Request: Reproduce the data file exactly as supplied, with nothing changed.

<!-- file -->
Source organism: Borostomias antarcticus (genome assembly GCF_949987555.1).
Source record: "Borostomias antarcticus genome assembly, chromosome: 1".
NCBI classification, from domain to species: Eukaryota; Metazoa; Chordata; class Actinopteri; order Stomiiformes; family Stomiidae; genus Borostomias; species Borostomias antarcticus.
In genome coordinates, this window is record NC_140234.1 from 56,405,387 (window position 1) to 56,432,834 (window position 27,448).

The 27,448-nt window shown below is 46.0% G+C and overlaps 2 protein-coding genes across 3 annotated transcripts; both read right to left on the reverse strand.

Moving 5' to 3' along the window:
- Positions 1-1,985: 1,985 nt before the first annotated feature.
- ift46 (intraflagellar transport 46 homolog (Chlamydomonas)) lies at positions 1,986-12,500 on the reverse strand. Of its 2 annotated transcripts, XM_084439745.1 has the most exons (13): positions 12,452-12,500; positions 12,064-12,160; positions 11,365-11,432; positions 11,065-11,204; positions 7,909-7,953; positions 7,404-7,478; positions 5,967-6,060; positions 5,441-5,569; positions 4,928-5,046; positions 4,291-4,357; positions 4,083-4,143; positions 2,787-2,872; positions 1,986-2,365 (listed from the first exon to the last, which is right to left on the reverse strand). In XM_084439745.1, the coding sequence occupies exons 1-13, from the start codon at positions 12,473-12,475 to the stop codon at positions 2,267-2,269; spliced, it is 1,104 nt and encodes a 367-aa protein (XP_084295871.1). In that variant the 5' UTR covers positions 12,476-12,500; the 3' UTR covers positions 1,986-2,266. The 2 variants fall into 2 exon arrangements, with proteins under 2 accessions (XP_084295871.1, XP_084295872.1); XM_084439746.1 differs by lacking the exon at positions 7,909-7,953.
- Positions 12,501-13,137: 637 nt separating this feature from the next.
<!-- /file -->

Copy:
Source organism: Borostomias antarcticus (genome assembly GCF_949987555.1).
Source record: "Borostomias antarcticus genome assembly, chromosome: 1".
NCBI classification, from domain to species: Eukaryota; Metazoa; Chordata; class Actinopteri; order Stomiiformes; family Stomiidae; genus Borostomias; species Borostomias antarcticus.
In genome coordinates, this window is record NC_140234.1 from 56,405,387 (window position 1) to 56,432,834 (window position 27,448).

The 27,448-nt window shown below is 46.0% G+C and overlaps 2 protein-coding genes across 3 annotated transcripts; both read right to left on the reverse strand.

Moving 5' to 3' along the window:
- Positions 1-1,985: 1,985 nt before the first annotated feature.
- ift46 (intraflagellar transport 46 homolog (Chlamydomonas)) lies at positions 1,986-12,500 on the reverse strand. Of its 2 annotated transcripts, XM_084439745.1 has the most exons (13): positions 12,452-12,500; positions 12,064-12,160; positions 11,365-11,432; positions 11,065-11,204; positions 7,909-7,953; positions 7,404-7,478; positions 5,967-6,060; positions 5,441-5,569; positions 4,928-5,046; positions 4,291-4,357; positions 4,083-4,143; positions 2,787-2,872; positions 1,986-2,365 (listed from the first exon to the last, which is right to left on the reverse strand). In XM_084439745.1, the coding sequence occupies exons 1-13, from the start codon at positions 12,473-12,475 to the stop codon at positions 2,267-2,269; spliced, it is 1,104 nt and encodes a 367-aa protein (XP_084295871.1). In that variant the 5' UTR covers positions 12,476-12,500; the 3' UTR covers positions 1,986-2,266. The 2 variants fall into 2 exon arrangements, with proteins under 2 accessions (XP_084295871.1, XP_084295872.1); XM_084439746.1 differs by lacking the exon at positions 7,909-7,953.
- Positions 12,501-13,137: 637 nt separating this feature from the next.